The election of John F. Kennedy, a Catholic of Irish descent, as president in 1960 marked both an ethnic victory—80 percent of both Catholics and Jews voted for him, but only 38 percent of Protestants—and the beginning of the end of the old age of European immigration.
The Irish were the first of Europe’s many impoverished peoples to seek economic advantages in the New World in large numbers in the 19th century, providing one of the great immigration streams to both Canada and the United States.
Unlike some other Muslim groups, Iraqis had little exposure to Western culture before immigrating to North America in the wake of the first Persian Gulf War (1991) and therefore had more difficulty assimilating.
Founded in 1900 in New York City, the International Ladies’ Garment Workers’ Union (ILGWU) was remarkably successful in forcing adoption of sanitary codes and safety regulations and achieving better pay during the first two decades of the 20th century.
Indentured servitude as a means of colonization or immigration is a labor system in which a laborer agrees to provide labor exclusively for one employer for a fixed number of years in return for his or her travel, living expenses and often some financial consideration at the end of service.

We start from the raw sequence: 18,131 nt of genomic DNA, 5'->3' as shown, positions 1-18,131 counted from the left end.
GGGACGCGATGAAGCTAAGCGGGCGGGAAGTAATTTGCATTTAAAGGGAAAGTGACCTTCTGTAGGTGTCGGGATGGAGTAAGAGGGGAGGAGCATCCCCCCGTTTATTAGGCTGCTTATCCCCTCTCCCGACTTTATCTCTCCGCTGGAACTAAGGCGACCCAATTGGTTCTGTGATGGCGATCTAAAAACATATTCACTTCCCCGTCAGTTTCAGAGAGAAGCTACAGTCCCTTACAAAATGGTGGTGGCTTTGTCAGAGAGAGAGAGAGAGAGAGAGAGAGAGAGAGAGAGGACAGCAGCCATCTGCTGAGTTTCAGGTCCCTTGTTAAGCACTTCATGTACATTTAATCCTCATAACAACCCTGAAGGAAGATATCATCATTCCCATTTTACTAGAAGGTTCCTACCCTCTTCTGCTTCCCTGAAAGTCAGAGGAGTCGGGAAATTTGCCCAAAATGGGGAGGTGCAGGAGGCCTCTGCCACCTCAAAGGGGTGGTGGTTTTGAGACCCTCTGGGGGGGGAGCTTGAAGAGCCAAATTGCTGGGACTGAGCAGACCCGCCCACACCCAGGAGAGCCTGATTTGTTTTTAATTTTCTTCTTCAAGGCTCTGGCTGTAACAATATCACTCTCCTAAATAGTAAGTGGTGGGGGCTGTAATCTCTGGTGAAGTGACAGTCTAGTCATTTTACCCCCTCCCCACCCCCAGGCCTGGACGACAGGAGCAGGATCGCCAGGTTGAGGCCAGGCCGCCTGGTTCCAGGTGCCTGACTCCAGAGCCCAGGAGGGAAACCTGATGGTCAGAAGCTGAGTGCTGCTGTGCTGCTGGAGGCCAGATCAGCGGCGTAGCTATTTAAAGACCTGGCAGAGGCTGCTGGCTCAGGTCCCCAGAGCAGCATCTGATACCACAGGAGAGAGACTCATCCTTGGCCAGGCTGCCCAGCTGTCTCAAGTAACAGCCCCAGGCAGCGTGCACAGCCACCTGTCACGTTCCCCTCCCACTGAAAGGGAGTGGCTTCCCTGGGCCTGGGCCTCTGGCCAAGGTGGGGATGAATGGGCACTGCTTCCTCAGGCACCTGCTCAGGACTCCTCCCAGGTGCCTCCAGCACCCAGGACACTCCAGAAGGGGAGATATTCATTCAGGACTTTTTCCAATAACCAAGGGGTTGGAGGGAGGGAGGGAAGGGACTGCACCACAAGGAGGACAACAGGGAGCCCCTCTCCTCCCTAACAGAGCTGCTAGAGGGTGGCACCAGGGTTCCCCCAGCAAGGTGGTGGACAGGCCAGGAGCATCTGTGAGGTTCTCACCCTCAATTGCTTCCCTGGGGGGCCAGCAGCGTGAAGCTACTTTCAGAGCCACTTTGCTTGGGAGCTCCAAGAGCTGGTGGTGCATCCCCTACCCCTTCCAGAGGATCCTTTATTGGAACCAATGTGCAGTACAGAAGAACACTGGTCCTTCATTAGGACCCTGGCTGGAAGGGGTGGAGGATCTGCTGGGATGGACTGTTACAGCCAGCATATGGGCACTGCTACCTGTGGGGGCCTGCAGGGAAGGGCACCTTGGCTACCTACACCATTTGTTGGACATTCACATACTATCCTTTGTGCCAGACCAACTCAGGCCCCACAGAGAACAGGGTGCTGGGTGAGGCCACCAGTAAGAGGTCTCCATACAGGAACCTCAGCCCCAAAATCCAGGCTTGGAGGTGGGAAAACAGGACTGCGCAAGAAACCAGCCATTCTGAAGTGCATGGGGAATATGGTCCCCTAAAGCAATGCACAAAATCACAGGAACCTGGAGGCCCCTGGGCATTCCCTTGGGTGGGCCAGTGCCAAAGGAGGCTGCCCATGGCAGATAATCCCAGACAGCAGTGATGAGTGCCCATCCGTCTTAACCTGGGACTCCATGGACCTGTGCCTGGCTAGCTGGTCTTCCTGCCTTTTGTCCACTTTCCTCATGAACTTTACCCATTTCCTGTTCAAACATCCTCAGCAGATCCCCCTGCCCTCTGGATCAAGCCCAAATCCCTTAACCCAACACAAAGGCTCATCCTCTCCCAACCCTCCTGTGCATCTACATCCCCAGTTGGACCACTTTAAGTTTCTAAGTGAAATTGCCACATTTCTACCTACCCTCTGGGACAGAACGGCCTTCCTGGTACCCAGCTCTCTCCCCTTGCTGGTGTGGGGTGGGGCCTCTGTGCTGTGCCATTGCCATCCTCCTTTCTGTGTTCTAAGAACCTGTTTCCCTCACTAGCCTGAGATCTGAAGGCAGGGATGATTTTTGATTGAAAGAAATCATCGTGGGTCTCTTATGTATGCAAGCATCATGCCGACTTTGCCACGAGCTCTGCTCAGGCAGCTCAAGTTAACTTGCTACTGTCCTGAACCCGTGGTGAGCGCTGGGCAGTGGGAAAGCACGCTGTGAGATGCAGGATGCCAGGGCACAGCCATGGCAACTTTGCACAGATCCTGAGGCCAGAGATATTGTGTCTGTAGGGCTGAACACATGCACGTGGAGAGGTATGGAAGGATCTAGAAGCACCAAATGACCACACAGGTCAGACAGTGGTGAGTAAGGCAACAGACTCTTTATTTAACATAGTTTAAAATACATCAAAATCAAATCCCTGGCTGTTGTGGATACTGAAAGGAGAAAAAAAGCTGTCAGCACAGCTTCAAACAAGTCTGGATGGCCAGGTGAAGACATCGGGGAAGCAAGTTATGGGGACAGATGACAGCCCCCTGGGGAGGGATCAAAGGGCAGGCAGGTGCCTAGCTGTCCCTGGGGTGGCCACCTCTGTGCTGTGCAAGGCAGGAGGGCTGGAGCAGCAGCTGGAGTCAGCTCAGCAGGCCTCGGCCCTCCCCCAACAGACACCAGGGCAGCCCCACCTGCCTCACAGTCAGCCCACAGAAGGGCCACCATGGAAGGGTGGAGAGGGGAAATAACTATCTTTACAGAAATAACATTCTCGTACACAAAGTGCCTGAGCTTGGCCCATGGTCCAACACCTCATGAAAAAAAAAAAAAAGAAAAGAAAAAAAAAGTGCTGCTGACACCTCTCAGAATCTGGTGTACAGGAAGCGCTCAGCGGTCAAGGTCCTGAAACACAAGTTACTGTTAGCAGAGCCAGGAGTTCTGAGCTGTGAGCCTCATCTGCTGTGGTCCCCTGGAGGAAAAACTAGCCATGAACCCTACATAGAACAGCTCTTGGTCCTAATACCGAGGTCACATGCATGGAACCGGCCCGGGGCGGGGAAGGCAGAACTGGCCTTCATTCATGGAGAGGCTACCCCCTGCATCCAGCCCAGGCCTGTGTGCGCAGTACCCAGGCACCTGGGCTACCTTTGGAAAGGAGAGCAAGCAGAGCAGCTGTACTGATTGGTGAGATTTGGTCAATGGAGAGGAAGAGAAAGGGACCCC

In the wake of massive refugee crises in Southeast Asia and Cuba, in 1981, a Select Commission on Immigration and Refugee Policy recommended to the U.S. Congress that undocumented aliens be granted amnesty and that sanctions be imposed on employers who hired undocumented workers.
After many years of heated debate and the shock of the September 11, 2001, terrorist attacks, in 2002 the Canadian parliament passed the Immigration and Refugee Protection Act (IRPA), replacing the Immigration Act of 1976.
With its decision in Immigration and Naturalization Service v. Chadha, the U.S. Supreme Court invalidated the legislative veto that had enabled the U.S. Congress, in negotiation with the executive branch, to veto certain executive actions.
From 1933 to 2003, the Immigration and Naturalization Service (INS) was the agency of the U.S. Department of Justice responsible for enforcing immigration laws, administering immigration benefits, and, in conjunction with the Department of State, admitting and resettling refugees.
The Immigration and Nationality Act (INA) of 1965 marked a dramatic change in American immigration policy, abandoning the concept of national quotas and establishing the basis for extensive immigration from the developing world.
U.S. Immigration and Customs Enforcement (ICE) is the investigative arm of the Border and Transportation Security Directorate (BTS), and it operates under the jurisdiction of the DEPARTMENT OF HOMELAND SECURITY (DHS).